FDA Safety Labeling Changes: Minocin Gabitril, Tenormin

Yael Waknine

May 18, 2005

May 18, 2005 — The U.S. Food and Drug Administration (FDA) approved in February revisions to safety labeling to advise that use of minocycline in patients with significant renal impairment may cause liver toxicity; minocycline may cause fetal harm when administered during pregnancy; use of tiagabine HCl in nonepileptic patients has been associated with new-onset seizures; and atenolol is associated with a risk of hypoglycemia and bradycardia in neonates born to mothers receiving the drug at parturition or while breast-feeding.

Minocycline (Minocin) May Cause Hepatotoxicity in Patients With Significant Renal Impairment

On Feb. 17, the FDA approved revisions to the safety labeling for minocycline intravenous injection, and minocycline HCl pellet-filled capsules and oral suspension (Minocin, made by Wyeth Pharmaceuticals, Inc) to warn of potential complications associated with its use in patients with significantly impaired renal function and during pregnancy.

Minocycline is a tetracycline antibiotic, and as such its antianabolic action may cause an increase in serum urea nitrogen (BUN). While this is not a problem in patients with normal renal function, higher serum levels of the drug in patients with significantly impaired renal function may lead to azotemia, hyperphosphatemia, and acidosis.

Under such conditions, monitoring of creatinine and BUN is recommended, and the total daily dose of minocycline should not exceed 200 mg in 24 hours. The FDA notes that in a setting of renal impairment, even usual oral or parenteral doses may lead to excessive systemic accumulation of the drug and possible hepatotoxicity.

Tetracycline antibiotics such as minocycline cross the placenta and may cause fetal harm when administered during pregnancy. While no adequate and well-controlled trials have been conducted to this effect, postmarketing reports have included isolated cases of congenital anomalies, including limb reduction.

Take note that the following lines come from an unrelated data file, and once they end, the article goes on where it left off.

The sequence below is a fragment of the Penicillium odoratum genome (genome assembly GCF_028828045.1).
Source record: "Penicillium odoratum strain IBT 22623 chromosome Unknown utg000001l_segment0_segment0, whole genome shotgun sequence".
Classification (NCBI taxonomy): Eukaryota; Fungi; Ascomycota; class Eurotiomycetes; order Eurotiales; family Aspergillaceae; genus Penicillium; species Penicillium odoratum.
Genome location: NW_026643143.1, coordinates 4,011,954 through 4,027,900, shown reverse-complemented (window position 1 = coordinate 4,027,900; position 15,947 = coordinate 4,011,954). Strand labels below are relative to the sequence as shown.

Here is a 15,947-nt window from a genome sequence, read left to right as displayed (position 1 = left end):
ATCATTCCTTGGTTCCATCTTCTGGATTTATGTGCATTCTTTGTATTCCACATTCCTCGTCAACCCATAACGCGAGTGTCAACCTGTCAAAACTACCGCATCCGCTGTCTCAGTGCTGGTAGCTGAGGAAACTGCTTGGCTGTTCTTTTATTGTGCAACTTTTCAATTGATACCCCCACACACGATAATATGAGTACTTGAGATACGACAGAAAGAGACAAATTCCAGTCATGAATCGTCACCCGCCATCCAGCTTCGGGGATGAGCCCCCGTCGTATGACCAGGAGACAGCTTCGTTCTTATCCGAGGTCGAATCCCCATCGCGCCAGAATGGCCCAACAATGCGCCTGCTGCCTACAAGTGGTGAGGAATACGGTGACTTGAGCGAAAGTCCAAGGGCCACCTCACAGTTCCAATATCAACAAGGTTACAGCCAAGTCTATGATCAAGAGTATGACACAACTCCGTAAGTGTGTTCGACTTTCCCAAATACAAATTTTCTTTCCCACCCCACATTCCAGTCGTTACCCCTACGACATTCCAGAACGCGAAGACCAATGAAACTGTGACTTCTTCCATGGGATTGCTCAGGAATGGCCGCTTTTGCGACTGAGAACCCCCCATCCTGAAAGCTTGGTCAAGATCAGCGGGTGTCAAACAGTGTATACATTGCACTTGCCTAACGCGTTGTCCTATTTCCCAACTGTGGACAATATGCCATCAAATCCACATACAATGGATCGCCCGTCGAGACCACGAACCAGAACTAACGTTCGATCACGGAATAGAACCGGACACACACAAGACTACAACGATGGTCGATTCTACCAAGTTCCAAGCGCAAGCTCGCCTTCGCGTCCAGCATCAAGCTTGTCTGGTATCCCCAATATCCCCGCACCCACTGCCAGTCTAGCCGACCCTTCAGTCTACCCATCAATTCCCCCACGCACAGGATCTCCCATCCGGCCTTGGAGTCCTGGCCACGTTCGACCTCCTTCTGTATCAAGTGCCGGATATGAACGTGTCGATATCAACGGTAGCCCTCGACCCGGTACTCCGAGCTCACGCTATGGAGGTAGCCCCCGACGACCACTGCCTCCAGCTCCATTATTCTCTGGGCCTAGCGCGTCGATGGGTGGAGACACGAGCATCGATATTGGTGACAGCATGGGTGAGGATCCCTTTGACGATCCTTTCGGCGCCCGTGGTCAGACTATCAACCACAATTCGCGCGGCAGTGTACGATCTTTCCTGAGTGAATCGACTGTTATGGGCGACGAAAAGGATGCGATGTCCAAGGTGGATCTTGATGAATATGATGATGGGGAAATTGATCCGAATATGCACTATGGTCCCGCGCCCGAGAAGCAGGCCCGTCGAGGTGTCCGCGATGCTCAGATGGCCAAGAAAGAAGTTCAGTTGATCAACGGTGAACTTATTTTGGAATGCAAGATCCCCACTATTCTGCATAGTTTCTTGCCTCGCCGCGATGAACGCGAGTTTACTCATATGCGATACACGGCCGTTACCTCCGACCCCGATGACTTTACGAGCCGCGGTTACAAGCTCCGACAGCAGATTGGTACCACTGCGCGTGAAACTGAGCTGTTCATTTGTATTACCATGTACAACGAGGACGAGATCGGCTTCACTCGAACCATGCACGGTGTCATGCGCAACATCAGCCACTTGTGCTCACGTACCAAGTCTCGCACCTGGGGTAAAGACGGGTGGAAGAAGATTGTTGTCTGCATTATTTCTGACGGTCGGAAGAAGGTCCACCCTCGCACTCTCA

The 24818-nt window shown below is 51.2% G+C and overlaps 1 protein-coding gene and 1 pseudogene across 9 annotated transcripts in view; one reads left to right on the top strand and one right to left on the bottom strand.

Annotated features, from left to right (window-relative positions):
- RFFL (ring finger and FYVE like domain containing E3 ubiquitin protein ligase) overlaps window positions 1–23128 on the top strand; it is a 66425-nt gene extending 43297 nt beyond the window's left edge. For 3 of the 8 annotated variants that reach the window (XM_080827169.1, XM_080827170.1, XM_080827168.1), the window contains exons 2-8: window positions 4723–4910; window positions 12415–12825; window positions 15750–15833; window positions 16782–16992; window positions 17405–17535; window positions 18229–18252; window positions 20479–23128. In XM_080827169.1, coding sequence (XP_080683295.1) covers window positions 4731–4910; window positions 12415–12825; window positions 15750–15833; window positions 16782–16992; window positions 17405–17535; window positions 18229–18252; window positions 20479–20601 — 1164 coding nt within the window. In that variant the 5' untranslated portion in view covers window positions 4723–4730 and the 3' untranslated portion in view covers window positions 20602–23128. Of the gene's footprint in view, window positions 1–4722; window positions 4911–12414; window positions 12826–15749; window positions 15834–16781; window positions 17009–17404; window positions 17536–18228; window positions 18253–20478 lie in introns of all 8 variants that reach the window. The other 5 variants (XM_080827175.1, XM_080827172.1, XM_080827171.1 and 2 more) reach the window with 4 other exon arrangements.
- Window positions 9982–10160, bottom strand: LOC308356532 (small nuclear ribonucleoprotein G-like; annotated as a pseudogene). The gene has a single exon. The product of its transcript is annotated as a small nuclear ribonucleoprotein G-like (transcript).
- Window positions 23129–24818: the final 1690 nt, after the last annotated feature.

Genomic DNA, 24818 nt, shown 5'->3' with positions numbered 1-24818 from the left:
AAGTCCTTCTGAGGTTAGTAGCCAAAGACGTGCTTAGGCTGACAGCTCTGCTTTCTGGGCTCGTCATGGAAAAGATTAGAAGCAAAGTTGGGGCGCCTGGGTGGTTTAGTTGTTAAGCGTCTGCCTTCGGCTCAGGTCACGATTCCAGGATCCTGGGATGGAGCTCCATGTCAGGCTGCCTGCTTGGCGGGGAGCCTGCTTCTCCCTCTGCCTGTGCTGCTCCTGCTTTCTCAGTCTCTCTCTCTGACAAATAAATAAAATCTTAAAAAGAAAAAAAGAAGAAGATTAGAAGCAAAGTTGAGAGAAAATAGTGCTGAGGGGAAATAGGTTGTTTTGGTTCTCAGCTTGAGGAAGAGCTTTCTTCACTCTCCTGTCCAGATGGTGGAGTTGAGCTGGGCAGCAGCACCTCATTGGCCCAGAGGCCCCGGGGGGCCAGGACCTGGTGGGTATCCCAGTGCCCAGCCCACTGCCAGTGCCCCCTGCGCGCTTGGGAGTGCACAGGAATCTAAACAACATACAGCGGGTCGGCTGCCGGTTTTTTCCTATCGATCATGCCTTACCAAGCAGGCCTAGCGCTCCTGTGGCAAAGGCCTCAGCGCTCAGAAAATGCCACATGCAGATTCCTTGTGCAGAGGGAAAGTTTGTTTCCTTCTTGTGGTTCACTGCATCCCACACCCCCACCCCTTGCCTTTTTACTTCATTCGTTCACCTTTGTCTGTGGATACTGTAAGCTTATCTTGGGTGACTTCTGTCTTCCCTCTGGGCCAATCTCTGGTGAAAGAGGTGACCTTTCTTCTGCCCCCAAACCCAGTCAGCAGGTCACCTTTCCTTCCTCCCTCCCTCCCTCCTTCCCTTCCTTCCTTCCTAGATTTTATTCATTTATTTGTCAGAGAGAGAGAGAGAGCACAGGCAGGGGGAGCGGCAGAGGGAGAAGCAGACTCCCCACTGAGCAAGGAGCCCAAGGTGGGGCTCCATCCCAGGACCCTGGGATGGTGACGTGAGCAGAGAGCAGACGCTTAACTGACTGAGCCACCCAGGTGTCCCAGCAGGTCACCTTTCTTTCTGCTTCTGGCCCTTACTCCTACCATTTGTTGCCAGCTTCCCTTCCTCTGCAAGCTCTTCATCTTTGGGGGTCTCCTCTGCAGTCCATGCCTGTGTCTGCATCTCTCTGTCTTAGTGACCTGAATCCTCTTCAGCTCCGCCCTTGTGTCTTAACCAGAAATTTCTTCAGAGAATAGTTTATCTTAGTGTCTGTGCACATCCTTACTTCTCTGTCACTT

The FDA notes that regardless of drug exposure all pregnancies have a background risk of birth defect, loss, or other adverse outcome and that the causal role of minocycline in this regard remains inconclusive due to the limited nature of the postmarketing reports.

Patients who use minocycline during pregnancy or who become pregnant during treatment should be advised of the potential hazard to the fetus.

Minocycline is a tetracycline antibiotic indicated for the treatment of various infections caused by susceptible microorganisms.

Tiagabine HCl (Gabitril) May Cause Seizures in Nonepileptic Patients

On Feb. 14, the FDA approved revisions to the safety labeling for tiagabine HCl tablets (Gabitril, made by Cephalon, Inc) to warn of the risk of seizures associated with its use in nonepileptic patients.

Postmarketing reports have linked use of tiagabine HCl to new onset seizures and status epilipticus in patients without epilepsy. Dose may be an important predisposing factor for seizure development, although seizures have been reported in patients receiving daily doses as low as 4 mg.

Most incidents were associated with concurrent administration of medications that may have lowered the seizure threshold, such as antidepressants, antipsychotics, stimulants, and narcotics. Some seizures occurred near the time of dose escalation, even after periods of stable dosing.

Tiagabine HCl should be discontinued in nonepileptic patients who develop seizures during therapy, and the possibility of an underlying seizure disorder evaluated.

Tiagabine HCl is indicated for use as adjunctive therapy for the treatment of partial seizures in adults and children aged 12 years and older.

Atenolol (Tenormin) May Cause Bradycardia in Breast-Fed Infants

On Feb. 9, the FDA approved revisions to the safety labeling for atenololintravenous injection and tablets (Tenormin, made by AstraZeneca Pharmaceuticals LP) to warn of the risk of hypoglycemia and bradycardia in neonates born to mothers administered the drug at parturition or while breast-feeding.

The FDA notes that atenolol is secreted in human breast milk at a ratio of 1.5 to 6.8 relative to plasma concentration. Infants who are premature or have impaired renal function may be at increased risk of atenolol-related adverse events.

Caution should be exercised when atenolol is administered during pregnancy or to a woman who is breast-feeding.

Atenolol tablets are indicated for use alone or with other agents for the management of hypertension and for the long-term management of angina pectoris.

Atenolol tablets and intravenous injection are indicated in the management of hemodynamically stable patients with definite or suspected acute myocardial infarction to reduce cardiovascular mortality.

Reviewed by Gary D. Vogin, MD


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